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May 27, 2005

Paying attention to crime prevention

In an article I wrote in March 2004 looking at the history of crime prevention (Heritage Perspectives No. 172) I mentioned a proposed crime prevention conference in the area. The Chisholm Community Policing Committee did acquire funding and a three-day conference co-hosted by the OPP was held at Nipissing University May 13 to 15. Community Policing is a progressive concept that supports police by forming community committees to become the eyes and ears of the community and carryout educational and preventative activities in cooperation with the OPP.

Community policing

Community policing is an active part of Ontario Provincial Police policy and there are dozens of committees throughout the province. These committees have a direct connection with the OPP and have officers on the committee to provide a direct link with the OPP. A wide variety of activities are carried out on a pro-active basis to prevent crime, victimization and fear of crime. The committees also react to potential or real criminal activity through direct contact with the OPP resulting in reduced crime statistics. Committee members always remain at arms length to any enforcement.

Chisholm Township where I live, has had a community policing committee, that I am a member o,f for 12 years. Among other things the committee has developed a Rural Watch Program, which like Neighbourhood Watch provides signage and other resources to warn off offenders and provide community support.It has spread into other rural communities in the north.

Because of the huge cost of crime on society through victimization, policing, justice system and the correctional system, the federal government has made extensive funding available in such programs as Building Safer Communities (BSC). The BSC approach is based on the development of models that change society at the grassroots level to prevent crime.

With the Building Safer Communities model so similar in philosophy to the Chisholm committee philosophy, we applied for a grant to promulgate this point of view in a community policing conference for Northeastern Ontario. The aim was to present the best thinking on issues related to youth, seniors, aboriginals and crime prevention in general.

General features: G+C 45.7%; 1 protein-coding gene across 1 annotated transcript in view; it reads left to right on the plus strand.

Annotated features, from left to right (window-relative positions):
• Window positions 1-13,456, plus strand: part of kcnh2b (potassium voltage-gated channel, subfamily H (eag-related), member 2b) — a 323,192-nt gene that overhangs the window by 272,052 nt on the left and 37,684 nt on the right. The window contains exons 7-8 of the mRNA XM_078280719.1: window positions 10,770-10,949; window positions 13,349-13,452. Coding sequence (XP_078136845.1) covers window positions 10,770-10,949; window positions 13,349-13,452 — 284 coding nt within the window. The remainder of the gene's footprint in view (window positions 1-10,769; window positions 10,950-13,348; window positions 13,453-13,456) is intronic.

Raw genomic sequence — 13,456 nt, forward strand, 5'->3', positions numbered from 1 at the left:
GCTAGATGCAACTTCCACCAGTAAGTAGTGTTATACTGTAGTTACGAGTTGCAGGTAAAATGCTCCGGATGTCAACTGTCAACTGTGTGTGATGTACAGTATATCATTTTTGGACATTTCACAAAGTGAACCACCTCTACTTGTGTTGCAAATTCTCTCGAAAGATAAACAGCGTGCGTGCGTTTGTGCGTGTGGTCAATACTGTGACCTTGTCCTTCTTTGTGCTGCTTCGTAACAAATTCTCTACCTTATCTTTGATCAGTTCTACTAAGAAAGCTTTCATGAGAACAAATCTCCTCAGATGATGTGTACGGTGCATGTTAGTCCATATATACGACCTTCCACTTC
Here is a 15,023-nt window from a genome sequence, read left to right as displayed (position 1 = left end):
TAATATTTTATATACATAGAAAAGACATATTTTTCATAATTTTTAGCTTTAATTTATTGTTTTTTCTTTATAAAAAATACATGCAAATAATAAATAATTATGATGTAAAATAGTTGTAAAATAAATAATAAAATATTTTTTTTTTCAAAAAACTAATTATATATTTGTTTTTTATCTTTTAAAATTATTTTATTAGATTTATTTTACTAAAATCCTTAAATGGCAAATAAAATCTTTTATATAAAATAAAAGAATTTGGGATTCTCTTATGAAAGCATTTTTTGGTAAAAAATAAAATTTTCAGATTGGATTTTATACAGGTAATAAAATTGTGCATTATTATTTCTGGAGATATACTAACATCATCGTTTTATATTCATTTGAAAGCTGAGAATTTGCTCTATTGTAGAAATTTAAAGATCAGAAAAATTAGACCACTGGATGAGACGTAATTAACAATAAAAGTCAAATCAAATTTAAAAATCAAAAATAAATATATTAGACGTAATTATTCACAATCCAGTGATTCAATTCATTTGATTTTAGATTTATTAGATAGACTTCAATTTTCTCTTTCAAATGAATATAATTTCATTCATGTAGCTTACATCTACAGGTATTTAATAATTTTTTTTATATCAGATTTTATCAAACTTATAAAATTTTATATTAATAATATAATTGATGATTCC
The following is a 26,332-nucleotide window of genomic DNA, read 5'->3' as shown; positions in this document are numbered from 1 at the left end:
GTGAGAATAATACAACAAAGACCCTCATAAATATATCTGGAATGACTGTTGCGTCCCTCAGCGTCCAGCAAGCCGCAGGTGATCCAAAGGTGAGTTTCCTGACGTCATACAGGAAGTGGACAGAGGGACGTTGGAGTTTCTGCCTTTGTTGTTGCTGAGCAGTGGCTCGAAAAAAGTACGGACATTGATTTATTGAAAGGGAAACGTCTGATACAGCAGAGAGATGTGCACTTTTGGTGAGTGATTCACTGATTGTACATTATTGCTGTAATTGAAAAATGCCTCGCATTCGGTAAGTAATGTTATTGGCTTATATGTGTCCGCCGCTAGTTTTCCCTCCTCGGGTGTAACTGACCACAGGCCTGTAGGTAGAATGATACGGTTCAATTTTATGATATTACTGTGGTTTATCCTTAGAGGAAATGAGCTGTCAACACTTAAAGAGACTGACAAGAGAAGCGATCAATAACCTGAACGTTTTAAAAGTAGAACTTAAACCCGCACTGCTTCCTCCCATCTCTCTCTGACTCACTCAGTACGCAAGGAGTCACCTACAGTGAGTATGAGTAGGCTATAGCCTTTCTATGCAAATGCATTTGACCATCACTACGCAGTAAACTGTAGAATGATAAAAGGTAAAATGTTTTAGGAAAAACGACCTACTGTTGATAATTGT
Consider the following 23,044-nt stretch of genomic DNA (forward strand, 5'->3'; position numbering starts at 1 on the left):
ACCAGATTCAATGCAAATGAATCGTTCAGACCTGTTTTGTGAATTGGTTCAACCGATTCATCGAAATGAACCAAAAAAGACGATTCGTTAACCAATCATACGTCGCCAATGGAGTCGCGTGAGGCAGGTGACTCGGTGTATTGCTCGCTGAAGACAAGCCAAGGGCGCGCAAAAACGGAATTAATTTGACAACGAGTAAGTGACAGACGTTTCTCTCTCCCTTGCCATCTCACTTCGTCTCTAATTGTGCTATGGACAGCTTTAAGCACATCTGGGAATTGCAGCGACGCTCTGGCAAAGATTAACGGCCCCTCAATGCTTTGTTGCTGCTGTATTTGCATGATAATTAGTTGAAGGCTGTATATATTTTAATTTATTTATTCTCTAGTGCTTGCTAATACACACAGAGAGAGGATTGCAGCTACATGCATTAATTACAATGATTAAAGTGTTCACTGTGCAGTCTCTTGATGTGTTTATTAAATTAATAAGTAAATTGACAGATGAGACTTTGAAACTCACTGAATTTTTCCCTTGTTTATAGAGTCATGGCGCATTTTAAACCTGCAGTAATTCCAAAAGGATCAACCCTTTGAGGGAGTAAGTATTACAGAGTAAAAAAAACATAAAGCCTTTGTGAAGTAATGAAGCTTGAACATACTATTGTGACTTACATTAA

Registration table at conference.

North Bay conference

The title chosen for the North Bay conference was Community Mobilization for Crime Prevention. The goal was to have some 150 delegates acquire advanced knowledge and skill for crime prevention in their local communities. Working closely with the OPP, top professionals like Greg Brown, director of the criminal justice program at Nipissing University, were featured. Brown recently received the 2005 Chancellorís Award for Excellence in Teaching at th university.
He provided an inspiring opening session called the Long and Winding Road: Re-discovering the Roots of Community Policing in North America where he emphasized the early days in Ontario where policing was carried out in a practical and human way in each community by local people. He later did a workshop on evaluation for results a critical part of any program.
 
Dennis Mock, president of Nipissing and Barbara Taylor, president of Canadore brought opening remarks to the group emphasizing the uniqueness of the relationship between the two institutions.
Their program, which allows a student to get a relevant degree and move into the more practical Canadore criminal justice program and vice versa, is outstanding and significant. MP Anthony Rota and MPP Monique Smith, along with others dignitaries, brought greetings and support.

Dennis Murray, a specialist in rural life from Mansfield University in Pennsylvania spoke, on rural youth leadership development and community change in another plenary session. Nipissing and Mansfield are twinned on areas of mutual interest.Dr. Warnie Richardson and Dr. Hugh Russell also made presentations. There were also many breakaway workshops.

Chisholm Community policing

As co-host of the conference the Chisholm CPC did a plenary presentation on their 12-year history as an example of the work of a progressive committee. It was chaired by Chisholm committee chairwoman Bernadette Kerr, who was also co-chair of the conference along with Staff Sgt. Irving Sloss of the North East Region Community Policing Unit. Various members talked about different aspects of the Chisholm program. Several CPC projects like their community directory sign and their rural watch program have been adapted by other communities.
A question and answer period followed. One delegate from the community policing committee in Round Lake told how efforts to place rural watch signs on the highway were continuously rejected until the Minister of Transportation was contacted.
 

The signage was approved and legislation is in the process of change to officially allow these signs on roads throughout the province.

Workshops

Among the 16 workshops, some had an aboriginal component. Urban Aboriginal Challenges were discussed by Grand Council Chief John Beaucage, and the Union of Ontario Indians communications director Maurice Switzer. Phil Goulais, chief of Nipissing First Nations was present. Sgt. George Couchie, from Anishinabek Police Services spoke on healthy relationships. Stan Wesley from Bear Island led a two-part workshop on peer helping.

All of the workshops were well received and along with resource materials from speakers, various booths and the OPP specialized response units set up in the parking lot everyone went home with extensive knowledge resources to help mobilize their communities for crime prevention throughout Northeastern Ontario.

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